Salient: Victoria University Students' Newspaper. Vol. 24, No. 7. 1961.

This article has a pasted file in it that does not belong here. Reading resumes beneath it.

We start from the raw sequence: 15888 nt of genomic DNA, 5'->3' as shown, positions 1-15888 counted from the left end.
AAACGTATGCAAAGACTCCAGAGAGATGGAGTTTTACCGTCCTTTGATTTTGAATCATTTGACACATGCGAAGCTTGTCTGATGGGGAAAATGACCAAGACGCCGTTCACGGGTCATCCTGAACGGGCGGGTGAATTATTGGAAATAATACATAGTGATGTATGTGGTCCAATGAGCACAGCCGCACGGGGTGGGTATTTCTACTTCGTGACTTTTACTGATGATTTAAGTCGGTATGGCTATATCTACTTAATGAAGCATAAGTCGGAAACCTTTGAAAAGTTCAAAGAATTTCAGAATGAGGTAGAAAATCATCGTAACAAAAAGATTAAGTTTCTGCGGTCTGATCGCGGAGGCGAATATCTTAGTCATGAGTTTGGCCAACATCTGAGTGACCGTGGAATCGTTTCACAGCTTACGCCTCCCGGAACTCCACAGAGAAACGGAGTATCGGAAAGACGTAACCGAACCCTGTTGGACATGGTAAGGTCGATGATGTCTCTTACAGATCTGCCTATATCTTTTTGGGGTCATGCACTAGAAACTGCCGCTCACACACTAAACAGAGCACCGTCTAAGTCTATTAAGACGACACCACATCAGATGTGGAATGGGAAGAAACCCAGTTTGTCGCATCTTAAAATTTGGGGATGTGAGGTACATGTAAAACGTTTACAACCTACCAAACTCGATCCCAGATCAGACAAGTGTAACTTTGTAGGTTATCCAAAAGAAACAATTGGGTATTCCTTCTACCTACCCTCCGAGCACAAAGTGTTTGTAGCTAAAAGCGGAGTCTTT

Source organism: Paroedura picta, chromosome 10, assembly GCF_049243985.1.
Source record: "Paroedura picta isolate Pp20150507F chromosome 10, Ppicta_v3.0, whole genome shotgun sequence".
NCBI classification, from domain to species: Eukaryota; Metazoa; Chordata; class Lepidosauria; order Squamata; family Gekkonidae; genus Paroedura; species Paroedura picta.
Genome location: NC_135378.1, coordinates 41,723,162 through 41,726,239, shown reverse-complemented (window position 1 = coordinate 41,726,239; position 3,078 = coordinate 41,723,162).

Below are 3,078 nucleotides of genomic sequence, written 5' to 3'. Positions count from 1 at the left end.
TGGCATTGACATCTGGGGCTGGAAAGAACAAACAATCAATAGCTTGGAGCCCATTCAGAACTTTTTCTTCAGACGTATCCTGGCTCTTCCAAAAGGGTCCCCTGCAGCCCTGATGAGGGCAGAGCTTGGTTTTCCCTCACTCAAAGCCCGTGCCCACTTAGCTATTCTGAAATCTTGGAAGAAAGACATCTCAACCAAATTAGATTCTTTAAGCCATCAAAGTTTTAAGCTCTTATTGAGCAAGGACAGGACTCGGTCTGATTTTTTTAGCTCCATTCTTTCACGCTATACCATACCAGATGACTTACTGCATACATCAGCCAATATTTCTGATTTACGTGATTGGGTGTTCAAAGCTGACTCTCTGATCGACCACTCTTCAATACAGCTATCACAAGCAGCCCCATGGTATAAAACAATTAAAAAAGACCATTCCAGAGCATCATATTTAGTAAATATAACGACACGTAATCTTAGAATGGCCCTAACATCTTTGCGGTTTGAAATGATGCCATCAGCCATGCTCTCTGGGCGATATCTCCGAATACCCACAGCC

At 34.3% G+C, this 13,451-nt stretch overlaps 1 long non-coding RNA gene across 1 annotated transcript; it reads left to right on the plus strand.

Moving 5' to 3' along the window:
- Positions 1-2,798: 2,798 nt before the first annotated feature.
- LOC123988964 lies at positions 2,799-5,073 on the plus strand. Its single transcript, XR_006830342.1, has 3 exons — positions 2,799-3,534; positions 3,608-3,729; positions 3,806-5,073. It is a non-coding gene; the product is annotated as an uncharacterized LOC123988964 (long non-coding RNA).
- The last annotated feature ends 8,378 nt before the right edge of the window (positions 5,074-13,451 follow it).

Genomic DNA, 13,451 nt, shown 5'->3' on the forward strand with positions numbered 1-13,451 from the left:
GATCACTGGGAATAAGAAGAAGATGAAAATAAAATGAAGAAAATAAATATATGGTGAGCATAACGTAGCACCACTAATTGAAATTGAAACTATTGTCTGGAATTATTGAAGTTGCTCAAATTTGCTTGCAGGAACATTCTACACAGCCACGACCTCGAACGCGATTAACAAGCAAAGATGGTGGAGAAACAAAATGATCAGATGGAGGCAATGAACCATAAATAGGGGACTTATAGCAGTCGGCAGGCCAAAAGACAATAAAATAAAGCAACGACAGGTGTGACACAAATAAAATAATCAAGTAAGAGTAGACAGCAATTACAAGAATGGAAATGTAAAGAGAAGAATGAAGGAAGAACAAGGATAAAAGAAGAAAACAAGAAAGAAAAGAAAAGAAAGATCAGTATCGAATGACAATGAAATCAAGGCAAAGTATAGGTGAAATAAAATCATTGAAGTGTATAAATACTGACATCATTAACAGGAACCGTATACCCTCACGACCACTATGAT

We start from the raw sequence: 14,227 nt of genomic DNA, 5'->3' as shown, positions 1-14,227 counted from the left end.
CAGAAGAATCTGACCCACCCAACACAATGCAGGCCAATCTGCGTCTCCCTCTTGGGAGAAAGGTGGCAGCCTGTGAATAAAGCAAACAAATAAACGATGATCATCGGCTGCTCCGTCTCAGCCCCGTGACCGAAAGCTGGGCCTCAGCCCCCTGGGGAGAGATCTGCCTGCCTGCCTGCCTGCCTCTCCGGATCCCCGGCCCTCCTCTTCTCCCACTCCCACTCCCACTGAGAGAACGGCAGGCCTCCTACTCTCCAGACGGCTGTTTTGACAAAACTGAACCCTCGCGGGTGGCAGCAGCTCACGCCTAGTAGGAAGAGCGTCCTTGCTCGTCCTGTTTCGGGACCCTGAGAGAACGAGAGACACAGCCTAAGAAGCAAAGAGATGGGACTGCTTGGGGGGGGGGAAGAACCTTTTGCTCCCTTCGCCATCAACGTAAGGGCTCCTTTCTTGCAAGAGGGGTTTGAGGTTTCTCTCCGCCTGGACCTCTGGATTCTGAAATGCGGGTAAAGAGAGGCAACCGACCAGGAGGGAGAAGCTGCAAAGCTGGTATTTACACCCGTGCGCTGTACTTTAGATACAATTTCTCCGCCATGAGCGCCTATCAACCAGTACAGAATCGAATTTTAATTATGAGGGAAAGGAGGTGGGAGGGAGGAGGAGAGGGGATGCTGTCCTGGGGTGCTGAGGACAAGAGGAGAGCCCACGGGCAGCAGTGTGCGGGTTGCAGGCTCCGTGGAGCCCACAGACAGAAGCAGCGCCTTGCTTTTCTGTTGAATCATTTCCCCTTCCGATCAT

Socialist elements were apparent in Christianity right from the beginning. To the Jews "rich" and "evil" were synonymous. The early Christian communities rejected class barriers and private property. In the Middle Ages monasticism was regarded as embodying the pure communal life in contrast with the worldiness of feudelism. After the Industrial Revolution came the heyday of Christian Socialism—the term was first used in the 1830s. Since 1860 however, Christian Socialism, in spite of the Christian Socialist League (1906) has depended on individuals rather than organised groups.